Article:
cover image STRANGER


Simon Clark, . . Leisure, $6.99 (418pp) ISBN 978-0-8439-5076-2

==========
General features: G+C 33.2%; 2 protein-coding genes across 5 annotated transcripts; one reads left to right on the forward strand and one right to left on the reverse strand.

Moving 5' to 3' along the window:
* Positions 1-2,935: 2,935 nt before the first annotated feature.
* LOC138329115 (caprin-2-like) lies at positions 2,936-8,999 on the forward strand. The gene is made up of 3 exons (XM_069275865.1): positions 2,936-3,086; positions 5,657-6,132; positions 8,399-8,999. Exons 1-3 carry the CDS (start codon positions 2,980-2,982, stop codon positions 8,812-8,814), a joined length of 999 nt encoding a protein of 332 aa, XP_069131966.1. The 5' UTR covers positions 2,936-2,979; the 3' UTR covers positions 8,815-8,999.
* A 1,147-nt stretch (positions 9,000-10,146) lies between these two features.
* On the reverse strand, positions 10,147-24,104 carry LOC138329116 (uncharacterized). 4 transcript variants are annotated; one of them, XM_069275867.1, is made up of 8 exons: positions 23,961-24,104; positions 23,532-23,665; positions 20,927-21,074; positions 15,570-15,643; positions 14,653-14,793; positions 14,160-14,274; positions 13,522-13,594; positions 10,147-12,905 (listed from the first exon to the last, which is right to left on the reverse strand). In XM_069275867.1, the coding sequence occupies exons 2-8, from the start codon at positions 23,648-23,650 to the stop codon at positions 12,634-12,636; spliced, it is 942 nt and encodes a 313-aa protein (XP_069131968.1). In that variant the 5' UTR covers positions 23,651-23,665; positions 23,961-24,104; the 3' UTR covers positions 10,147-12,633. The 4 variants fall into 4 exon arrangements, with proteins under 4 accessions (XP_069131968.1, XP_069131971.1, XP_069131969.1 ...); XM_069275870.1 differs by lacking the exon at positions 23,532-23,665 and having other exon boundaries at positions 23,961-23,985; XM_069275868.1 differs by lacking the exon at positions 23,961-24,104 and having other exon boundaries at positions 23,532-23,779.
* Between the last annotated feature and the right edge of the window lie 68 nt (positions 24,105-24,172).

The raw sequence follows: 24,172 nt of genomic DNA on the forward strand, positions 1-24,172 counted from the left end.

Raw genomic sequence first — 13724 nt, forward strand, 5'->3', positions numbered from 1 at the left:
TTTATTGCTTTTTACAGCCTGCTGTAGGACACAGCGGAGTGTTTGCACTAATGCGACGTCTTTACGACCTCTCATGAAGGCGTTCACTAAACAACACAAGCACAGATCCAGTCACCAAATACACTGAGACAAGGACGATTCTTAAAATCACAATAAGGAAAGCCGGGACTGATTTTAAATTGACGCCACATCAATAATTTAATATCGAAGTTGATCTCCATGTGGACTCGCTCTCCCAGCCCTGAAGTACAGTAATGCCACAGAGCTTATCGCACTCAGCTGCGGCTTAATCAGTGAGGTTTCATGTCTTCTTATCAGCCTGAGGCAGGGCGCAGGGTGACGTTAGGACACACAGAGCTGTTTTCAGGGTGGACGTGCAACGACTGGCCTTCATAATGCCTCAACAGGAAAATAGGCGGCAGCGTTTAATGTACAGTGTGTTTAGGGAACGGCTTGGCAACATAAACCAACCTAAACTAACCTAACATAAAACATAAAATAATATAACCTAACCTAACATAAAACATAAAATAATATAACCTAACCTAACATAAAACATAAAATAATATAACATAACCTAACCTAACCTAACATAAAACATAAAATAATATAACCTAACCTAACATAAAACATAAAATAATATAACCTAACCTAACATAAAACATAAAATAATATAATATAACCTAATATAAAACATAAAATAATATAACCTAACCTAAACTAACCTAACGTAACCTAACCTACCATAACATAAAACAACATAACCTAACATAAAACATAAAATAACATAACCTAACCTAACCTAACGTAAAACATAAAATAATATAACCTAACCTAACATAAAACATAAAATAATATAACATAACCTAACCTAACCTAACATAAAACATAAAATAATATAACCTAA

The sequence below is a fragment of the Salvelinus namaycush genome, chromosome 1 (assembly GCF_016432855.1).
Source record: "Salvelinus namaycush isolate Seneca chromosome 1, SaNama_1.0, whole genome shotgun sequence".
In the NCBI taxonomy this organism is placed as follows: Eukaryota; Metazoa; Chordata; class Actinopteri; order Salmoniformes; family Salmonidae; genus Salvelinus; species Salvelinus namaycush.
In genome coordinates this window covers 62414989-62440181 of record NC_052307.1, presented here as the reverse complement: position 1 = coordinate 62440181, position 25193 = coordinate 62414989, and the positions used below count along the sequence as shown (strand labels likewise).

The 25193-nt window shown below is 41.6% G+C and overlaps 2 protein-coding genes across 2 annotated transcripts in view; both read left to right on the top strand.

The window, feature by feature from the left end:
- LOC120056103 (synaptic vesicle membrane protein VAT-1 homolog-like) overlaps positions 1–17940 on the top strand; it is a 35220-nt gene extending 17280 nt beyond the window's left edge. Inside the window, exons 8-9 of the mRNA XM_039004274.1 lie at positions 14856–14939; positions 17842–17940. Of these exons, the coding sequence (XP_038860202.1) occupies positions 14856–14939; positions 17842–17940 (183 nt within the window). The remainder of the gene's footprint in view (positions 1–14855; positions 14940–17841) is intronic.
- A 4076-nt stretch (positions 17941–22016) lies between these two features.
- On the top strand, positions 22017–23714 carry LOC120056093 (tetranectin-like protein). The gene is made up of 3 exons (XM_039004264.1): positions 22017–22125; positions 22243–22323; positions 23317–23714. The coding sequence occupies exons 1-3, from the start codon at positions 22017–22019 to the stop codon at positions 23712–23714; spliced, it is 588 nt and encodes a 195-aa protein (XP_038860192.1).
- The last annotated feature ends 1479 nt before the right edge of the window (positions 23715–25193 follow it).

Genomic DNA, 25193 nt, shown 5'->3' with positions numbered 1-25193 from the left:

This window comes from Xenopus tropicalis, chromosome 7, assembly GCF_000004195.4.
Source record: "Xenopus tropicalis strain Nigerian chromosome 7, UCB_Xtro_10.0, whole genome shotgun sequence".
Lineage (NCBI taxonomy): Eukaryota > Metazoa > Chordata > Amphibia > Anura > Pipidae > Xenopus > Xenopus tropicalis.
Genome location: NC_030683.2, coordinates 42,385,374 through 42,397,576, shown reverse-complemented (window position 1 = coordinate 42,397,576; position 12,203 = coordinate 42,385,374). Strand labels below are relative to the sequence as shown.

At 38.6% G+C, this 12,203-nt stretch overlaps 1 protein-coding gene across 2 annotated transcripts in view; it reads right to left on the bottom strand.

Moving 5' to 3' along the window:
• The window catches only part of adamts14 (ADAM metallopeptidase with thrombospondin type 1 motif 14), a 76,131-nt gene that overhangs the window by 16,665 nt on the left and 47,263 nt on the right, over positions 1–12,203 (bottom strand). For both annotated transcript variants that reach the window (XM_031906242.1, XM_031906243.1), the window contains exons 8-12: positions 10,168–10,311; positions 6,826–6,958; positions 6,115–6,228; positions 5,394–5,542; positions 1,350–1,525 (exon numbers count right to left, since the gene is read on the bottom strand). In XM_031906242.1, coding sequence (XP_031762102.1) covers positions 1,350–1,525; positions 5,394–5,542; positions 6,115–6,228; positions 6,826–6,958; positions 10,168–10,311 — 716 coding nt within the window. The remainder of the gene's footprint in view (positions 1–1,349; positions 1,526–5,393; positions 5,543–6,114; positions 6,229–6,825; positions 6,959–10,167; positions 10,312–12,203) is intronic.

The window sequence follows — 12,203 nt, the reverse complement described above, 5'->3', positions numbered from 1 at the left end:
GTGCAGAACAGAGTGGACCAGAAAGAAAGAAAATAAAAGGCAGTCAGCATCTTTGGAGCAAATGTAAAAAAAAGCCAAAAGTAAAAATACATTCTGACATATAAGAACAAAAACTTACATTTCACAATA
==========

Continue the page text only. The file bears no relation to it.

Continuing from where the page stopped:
This highly readable but flawed tale from British horror author Clark (Vampyrrhic, etc.) suffers from multiple personality disorder. It begins as a tale of Sullivan, a small town protected from apocalyptic disaster by dint of its isolation and the protection of outsider Greg Valdiva. Valdiva can somehow sense if strangers seeking entry to the community are infected with the mysterious malady that has wiped out most of civilization. When he detects the zombie-like carriers, dubbed "hornets," he quickly dispatches them. As in many apocalyptic tales, the townspeople go too far in their quest to keep the outside world at bay and eventually turn on their own. In time, Valdiva flees Sullivan and hooks up with a band of young survivors that includes his love interest, Michaela. Just when the reader thinks it's them against the hornets, the hero and heroine find themselves trapped in a bunker with a mad scientist. Meanwhile, a new threat looms: "hives," rooms full of jiggling red gelatin with body parts floating in it, are sucking unwary humans dry. The story's jumpy plot has one benefit—it will keep readers on their toes. But the setting feels more British than American; the catastrophic cause of it all is unbelievable; the dialogue is bland; and the protagonist seems far more experienced than his 19 years. (Oct.)